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How Your Shower Can Help You Focus

Learning how to focus better can reap untold rewards. But it’s hard to find time for it in our busy lives. Now you can boost your awareness just by making a few small changes to your shower routine.

Close your eyes (yes, I know you can’t read the rest of the instructions if your eyes are closed – read all of the instructions and then close your eyes).


If you are sitting at your desk, think of an object that is on the desk and within reach. With your eyes closed, reach for the object. See how close you can come to connecting with the object on your first try.


If this proves too easy, then pick a smaller object or one a little farther away. But more likely than not, you had to feel around a bit for the object. Either - without being able to see it - it was farther away than you thought, or a little to the right or left, or below your hand, so you didn’t immediately make contact.


To connect with and pick up the object, you need to develop a refined sense of spatial awareness. You need to be aware of where your body is, the space surrounding your body, the approximate distance and direction of the object from your body, and the object’s size and shape. You then need to be aware of the distance your hand travels through space and its relative distance from the object until you connect with it.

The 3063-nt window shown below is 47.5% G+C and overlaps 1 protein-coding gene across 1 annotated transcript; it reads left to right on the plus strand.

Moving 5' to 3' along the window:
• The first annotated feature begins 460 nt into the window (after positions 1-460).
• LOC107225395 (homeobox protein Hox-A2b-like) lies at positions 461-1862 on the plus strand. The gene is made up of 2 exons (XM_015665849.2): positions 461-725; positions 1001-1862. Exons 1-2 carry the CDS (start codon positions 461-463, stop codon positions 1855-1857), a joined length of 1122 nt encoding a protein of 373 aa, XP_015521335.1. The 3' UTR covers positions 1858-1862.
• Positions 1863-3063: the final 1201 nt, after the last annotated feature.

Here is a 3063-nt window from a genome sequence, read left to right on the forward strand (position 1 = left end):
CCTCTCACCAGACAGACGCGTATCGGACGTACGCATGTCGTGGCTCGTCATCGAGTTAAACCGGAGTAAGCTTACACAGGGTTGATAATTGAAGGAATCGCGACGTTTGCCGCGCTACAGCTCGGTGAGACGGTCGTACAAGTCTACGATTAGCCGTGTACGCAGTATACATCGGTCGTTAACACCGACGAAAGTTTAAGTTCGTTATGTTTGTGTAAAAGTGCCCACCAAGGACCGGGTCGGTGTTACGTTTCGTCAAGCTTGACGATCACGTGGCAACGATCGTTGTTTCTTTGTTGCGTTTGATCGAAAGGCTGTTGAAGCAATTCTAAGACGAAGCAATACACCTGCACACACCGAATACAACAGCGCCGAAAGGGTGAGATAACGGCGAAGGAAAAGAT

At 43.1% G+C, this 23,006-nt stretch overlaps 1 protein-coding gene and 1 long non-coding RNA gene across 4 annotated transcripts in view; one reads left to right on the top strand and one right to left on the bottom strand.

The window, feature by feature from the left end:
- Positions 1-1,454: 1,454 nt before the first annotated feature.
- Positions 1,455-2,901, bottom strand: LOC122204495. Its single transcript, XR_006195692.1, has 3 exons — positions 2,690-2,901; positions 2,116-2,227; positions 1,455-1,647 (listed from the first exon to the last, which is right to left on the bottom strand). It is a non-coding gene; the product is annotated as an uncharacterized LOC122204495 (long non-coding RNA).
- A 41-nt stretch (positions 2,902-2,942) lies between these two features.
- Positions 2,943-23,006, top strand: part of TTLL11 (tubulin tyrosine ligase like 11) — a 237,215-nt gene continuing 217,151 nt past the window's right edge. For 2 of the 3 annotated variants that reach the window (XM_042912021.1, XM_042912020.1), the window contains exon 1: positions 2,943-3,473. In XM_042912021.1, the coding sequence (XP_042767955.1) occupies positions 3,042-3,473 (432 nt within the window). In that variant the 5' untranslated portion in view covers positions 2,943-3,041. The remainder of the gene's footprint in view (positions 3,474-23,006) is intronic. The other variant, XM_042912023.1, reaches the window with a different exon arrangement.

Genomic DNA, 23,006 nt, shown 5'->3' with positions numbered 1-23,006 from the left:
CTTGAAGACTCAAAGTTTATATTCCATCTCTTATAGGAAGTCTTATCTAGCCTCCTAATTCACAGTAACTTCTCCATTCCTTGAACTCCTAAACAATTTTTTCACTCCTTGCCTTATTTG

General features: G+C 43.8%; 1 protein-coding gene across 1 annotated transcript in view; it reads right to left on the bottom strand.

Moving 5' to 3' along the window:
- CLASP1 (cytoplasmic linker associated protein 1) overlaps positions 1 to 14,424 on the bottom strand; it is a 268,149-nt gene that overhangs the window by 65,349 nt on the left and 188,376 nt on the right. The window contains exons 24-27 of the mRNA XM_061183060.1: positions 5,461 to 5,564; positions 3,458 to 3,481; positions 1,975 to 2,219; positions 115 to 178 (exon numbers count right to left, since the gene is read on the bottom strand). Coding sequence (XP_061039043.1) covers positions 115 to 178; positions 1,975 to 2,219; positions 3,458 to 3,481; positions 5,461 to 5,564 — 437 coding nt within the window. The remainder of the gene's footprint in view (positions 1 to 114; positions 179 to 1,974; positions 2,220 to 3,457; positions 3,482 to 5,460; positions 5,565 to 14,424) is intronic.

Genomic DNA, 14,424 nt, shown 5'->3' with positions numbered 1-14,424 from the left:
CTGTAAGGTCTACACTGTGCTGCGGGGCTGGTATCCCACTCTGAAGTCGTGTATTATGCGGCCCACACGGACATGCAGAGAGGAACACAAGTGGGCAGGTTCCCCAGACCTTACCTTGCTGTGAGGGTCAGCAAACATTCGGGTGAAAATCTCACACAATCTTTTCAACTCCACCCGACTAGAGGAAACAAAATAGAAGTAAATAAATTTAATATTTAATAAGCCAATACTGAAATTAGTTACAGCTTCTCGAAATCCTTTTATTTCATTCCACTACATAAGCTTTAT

Why is Spatial Awareness Important?


What does spatial awareness have to do with mental focus? Well – everything.


You can connect with an object with your eyes closed only if you are simultaneously highly aware of your body and your environment, and your mind is quiet enough to notice the various spatial and sensory signals that will enable you to connect.


By developing a better sense of spatial awareness, you will find it easier to focus in general. In fact, the next time you are trying to work on a project but your mind keeps wandering off, try this:


Stop and focus on the space of your body and the space surrounding your body. Become super-aware of the spatial relationship between your body and the floor, your chair, your desk or any other nearby objects, as well as the walls and ceiling of the room (or visible landmarks if you are outside).